2011 Identifying Effective Teachers Policy
The state should require instructional effectiveness to be the preponderant criterion of any teacher evaluation.
North Carolina does not require that objective evidence of student learning be the preponderant criterion of its teacher evaluations.
Until recently, state policy required that teachers be evaluated based on five standards: demonstrates leadership, establishes a respectful environment for diverse students, knows the content, facilitates learning for students and reflects on practice. As of July 2011, North Carolina has added a sixth standard requiring teachers to contribute to the academic success of students. "The work of the teacher results in acceptable, measurable progress for students based on established performance expectations using appropriate data to demonstrate growth."
However, probationary teachers must only receive a rating of "Proficient" on the five standards to be recommended for career status. In addition to observation, evaluators may use other relevant sources of performance evidence such as lesson plans, formative assessments and student work.
Interestingly, North Carolina outlines multiple rating categories (e.g., developing, proficient, accomplished, distinguished, not demonstrated); however, the state only requires that they be applied to teachers' performance when evaluating standards one through five. It is unclear whether this requirement is intentional or an oversight.
Board of Education Policy Manual, TCP-C-004, -006 http://sbepolicy.dpi.state.nc.us/ North Carolina Teacher Evaluation Process http://www.dpi.state.nc.us/docs/profdev/training/teacher/teacher-eval.pdf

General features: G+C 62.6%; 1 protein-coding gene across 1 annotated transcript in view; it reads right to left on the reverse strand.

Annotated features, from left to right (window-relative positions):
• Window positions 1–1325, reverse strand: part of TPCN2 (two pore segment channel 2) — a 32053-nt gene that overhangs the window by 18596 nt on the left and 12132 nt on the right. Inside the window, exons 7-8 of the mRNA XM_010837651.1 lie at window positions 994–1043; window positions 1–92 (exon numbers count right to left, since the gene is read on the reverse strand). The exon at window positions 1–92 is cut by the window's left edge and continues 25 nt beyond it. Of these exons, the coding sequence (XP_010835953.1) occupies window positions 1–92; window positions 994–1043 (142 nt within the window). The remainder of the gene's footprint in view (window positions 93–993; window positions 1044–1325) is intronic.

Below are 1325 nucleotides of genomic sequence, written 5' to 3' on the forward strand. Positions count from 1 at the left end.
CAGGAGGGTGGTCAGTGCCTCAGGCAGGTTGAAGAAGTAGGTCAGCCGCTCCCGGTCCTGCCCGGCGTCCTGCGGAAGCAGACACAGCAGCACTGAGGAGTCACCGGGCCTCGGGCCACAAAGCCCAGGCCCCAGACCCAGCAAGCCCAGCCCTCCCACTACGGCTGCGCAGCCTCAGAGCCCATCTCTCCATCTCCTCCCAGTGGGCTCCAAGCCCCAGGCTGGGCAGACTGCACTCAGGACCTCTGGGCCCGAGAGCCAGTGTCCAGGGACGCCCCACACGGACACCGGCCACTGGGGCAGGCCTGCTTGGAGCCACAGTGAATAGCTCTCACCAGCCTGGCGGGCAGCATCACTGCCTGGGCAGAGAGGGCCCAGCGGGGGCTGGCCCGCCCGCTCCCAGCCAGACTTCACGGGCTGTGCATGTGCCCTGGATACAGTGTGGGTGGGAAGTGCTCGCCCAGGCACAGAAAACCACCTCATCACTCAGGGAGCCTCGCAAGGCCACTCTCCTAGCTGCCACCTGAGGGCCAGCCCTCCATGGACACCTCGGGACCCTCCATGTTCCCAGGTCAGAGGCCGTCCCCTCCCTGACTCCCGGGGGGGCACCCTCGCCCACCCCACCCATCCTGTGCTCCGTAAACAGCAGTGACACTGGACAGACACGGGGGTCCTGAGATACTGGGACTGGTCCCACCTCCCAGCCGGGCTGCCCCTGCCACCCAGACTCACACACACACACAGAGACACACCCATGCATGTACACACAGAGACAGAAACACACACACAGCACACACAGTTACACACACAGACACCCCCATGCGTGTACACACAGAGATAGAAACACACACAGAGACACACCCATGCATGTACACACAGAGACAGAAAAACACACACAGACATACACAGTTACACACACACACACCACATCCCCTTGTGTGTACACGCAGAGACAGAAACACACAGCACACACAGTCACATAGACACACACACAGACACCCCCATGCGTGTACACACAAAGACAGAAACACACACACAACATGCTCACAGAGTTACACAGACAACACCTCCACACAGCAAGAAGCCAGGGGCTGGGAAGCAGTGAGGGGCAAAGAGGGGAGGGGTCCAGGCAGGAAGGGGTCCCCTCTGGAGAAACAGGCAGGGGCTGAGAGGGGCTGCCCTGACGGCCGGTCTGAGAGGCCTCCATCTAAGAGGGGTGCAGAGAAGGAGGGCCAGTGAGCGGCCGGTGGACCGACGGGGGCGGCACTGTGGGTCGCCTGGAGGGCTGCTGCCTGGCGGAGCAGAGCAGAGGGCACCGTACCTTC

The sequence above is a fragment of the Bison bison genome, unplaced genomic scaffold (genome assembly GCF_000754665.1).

Require instructional effectiveness to be the preponderant criterion of any teacher evaluation.
North Carolina should either require a common evaluation instrument in which evidence of student learning is the most significant criterion, or it should specifically require that student learning be the preponderant criterion in local evaluation processes. This can be accomplished by requiring objective evidence to count for at least half of the evaluation score or through other scoring mechanisms, such as a matrix, that ensure that nothing affects the overall score more. Whether state or locally developed, a teacher should not be able to receive a satisfactory rating if found ineffective in the classroom.
Ensure that classroom observations specifically focus on and document the effectiveness of instruction.
Although North Carolina commendably requires classroom observations as part of teacher evaluations, the state should articulate guidelines that focus classroom observations on the quality of instruction, as measured by student time on task, student grasp or mastery of the lesson objective and efficient use of class time.
Utilize rating categories that meaningfully differentiate among various levels of teacher performance.
To ensure that the evaluation instrument accurately differentiates among levels of teacher performance, North Carolina should require districts to utilize multiple rating categories, such as highly effective, effective, needs improvement and ineffective. A binary system that merely categorizes teachers as satisfactory or unsatisfactory is inadequate.
North Carolina was helpful in providing NCTQ with the facts necessary for this analysis.